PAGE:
By Rob McMahon
By Rob McMahon
Nanotechnology offers much promise for baking ingredients. A peek at what’s to come.
One of the most thrilling aspects of food nanotechnology is the potential it holds for new ingredients. Imagine a variety of new flavours and textures to use in baked products. Functional foods could more effectively deliver nutrients, while ingredients might also contain spinoff benefits such as preventing moisture loss.
Dr. Paul Takhistov from Rutgers University explains that nanotechnology has been used in food flavours for almost a century. Although called “submicro particles” back then, they essentially used the same principles as nanotechnology.
“Most food products used micro- or nano- structure,” he says.
Dr. Takhistov speaks of ingredients that will soon be commercially available containing a nano-sized coating. This coating would be used to prevent cracks in cakes, maintain moisture in baked goods and keep meringues fresh. He says nanotechnology could also be used to add flavour enhancers and infusions or facilitate the delivery of nutrients.
“[Adding nano-materials] can directly change the quality and appearance of leading products,” he said.
To be a part of that, Leatherhead Foods International, which is based in the United Kingdom, recently formed NanoWatch, an internationally focused collaborative research initiative which will “look at applications of nanotechnology in controlling food ingredient functionality and performance,” according to the company’s website. The site states that nano-ingredients “promise to ultimately deliver control of structural and quality properties by design from the bottom up,” essentially allowing food producers to build some food ingredients from scratch. The company also notes that while applications in packaging and food safety are quite widespread, the use of nanotechnology in ingredients and product innovation is less studied.
NanoWatch, which is composed primarily of members of the food and drink industry who are connected to Leatherhead Foods, will meet once a year – though they will also “touch base” every few months electronically. According to project co-ordinator Kathy Groves, a food microscopist, the group will begin by looking at micro technology and move to the nano-scale depending on the results. During its first year, the group will look at the areas of emulsions and vitamins, and in the future evaluate other areas within ingredient categories like salt and sugar.
“The ingredients aspect is a novel one, we feel, and an area that we are well qualified to address,” she writes in an e-mail interview. “On the ingredients side, the role of fat in the texture and stability of baked products is one that we know will respond well to this study. The role of starch in both functionality and also in GI [glycemic index] and health issues will be addressed by nanotechnology research also.”
Several major food producers such as Kraft and Nestle are reported to be involved in nanotechnological formulations, but information on their discoveries is not widely available. The Nanowerk website, a news portal on nanotechnology, states that Kraft is developing “interactive” products that might, for example, recognize and adjust to a consumer’s allergies or nutritional needs. The website also states that Nestle and Unilever are exploring emulsifiers that will make food texture more uniform.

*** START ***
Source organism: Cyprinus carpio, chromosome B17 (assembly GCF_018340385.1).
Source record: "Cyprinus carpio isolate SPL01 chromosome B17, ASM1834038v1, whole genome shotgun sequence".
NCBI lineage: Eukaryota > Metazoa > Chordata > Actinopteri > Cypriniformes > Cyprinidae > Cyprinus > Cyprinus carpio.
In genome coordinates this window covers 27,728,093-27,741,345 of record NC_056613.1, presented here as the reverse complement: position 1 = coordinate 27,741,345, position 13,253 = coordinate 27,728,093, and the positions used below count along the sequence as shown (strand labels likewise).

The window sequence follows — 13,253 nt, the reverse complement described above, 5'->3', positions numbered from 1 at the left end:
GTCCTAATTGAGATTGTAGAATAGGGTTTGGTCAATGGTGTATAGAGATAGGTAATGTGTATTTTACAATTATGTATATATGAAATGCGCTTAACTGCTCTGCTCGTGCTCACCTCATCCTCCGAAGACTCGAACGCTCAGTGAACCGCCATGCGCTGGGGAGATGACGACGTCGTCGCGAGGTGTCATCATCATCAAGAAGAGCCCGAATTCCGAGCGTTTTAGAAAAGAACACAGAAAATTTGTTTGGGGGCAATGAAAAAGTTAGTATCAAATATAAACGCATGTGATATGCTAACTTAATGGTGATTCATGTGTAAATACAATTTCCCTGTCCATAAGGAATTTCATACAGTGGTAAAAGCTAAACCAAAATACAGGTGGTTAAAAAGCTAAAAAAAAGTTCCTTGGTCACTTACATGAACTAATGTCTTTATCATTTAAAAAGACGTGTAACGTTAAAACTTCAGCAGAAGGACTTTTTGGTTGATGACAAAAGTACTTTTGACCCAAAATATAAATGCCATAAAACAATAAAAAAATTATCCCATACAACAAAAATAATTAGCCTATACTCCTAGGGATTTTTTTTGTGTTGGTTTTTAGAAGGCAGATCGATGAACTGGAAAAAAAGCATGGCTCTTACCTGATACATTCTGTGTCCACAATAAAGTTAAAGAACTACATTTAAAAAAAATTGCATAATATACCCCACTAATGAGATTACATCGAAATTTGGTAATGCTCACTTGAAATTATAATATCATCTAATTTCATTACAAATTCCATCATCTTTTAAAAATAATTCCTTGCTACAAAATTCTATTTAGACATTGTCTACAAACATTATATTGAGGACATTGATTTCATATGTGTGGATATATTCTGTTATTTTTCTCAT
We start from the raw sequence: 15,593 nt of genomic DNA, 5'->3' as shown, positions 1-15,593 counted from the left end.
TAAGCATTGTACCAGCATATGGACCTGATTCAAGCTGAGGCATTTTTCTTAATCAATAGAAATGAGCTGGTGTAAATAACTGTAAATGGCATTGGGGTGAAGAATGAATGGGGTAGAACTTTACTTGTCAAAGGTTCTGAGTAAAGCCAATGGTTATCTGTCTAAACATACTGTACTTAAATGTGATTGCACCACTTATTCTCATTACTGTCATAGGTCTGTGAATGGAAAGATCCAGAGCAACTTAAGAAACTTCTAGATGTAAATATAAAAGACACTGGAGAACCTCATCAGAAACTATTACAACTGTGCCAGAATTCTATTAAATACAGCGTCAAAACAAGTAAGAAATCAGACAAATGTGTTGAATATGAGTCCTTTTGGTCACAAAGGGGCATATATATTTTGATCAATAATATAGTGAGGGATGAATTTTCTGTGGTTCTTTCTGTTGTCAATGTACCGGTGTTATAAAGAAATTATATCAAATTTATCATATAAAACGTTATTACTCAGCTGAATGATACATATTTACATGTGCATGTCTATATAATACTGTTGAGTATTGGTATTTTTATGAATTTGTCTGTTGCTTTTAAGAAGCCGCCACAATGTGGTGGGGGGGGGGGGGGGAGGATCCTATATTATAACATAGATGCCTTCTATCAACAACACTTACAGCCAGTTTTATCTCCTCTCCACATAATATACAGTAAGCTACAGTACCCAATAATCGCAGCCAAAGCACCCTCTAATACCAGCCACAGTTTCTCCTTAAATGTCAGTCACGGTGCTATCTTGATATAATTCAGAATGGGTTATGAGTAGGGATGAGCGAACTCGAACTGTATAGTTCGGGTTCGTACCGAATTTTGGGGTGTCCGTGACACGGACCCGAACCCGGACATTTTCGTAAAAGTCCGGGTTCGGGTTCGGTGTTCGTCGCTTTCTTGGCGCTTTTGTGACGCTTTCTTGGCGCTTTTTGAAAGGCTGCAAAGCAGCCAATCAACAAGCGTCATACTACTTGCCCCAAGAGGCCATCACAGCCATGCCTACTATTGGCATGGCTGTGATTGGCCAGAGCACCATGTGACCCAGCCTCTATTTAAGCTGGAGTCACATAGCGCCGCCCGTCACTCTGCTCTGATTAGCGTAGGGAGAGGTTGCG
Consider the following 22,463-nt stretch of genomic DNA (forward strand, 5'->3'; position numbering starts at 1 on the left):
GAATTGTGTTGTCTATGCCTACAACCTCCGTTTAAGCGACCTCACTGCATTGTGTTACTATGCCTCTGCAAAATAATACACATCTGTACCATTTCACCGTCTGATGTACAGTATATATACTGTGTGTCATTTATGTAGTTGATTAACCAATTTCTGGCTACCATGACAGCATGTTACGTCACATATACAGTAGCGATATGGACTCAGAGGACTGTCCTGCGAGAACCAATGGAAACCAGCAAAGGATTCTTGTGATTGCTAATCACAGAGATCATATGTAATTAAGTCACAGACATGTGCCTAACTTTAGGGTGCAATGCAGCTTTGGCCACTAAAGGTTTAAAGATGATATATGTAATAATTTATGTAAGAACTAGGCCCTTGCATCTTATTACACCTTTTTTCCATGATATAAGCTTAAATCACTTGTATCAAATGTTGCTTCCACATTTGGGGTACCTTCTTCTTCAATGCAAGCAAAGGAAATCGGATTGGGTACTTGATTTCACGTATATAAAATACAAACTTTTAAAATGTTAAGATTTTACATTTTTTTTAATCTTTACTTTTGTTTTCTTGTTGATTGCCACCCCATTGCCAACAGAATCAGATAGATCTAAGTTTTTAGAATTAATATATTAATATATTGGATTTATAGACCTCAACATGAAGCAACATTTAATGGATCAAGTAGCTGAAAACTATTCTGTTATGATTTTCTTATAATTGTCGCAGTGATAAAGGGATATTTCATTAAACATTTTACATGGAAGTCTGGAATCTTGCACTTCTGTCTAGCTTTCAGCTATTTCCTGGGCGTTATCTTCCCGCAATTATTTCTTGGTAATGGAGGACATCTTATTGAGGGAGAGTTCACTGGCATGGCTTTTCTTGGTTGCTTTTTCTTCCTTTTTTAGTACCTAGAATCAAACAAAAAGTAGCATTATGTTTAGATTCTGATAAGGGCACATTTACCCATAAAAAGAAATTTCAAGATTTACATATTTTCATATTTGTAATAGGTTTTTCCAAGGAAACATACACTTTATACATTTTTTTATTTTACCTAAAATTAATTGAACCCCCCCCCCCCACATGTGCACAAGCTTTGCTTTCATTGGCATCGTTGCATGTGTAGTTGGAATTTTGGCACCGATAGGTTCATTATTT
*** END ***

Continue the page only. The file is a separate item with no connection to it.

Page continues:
Dr. Derick Rousseau at Ryerson University’s School of Nutrition is working on a number of projects involving ingredient functionality, which he said is a growing field. He explains that while not all of his work involves nanotechnology – which he defines as the manipulation of materials at the atomic level, rather than just nano-sized materials – the baking industry might be interested in his focus on multi-functional ingredients. Dr. Rousseau gives the example of a “new and improved” product similar to milk protein, which has health benefits and also gels well in cheeses and yogurts.
“[These ingredients] could have health benefits and functional properties that the baking industry might be interested in, such as emulsions, foams or gels,” he says. “We’re working to target specifically the health attributes when a component is added to food.”
An ingredient used as an emulsion could have the added benefit of anti-microbial properties. At present, fertilizers, pesticides, probiotics and nutrients are usually applied by spraying them onto fields or dispersing them throughout food products. In the future, encapsulation methods devised through
nanotechnology could potentially be used to deliver these ingredients to specific, targeted “receiver” sites, maximizing their benefits.
“Nanotechnology can be used to create health-promoting components and preservatives, especially in frozen products,” says Dr. Takhistov.
Nanotechnology could also improve the nutritional quality of processed foods. For example, these foods often lose much of their antioxidant benefits during modern processing methods. Heat-sensitive nutrients like beta-carotene and Omega-3 fatty acids are often damaged by methods such as
pasteurization and canning. New technology could encapsulate these acids in new capsules – made of either liquid or solid shells – that would better protect the ingredient.
“Encapsulating omega-3 oils….doesn’t require a nanotechnology approach,” says Dr. Rousseau. “[But it still] allows encapsulation [of ingredients] within the body in a way that the oil will be protected from its external environment.”
Finally, nano-emulsions, which are tiny spheres of oil droplets suspended in water and require only miniscule amounts of active microbial ingredients, can be rapidly produced in large quantities. These nano-emulsions could be used to decontaminate food processing plants and reduce surface contamination of meat and poultry products.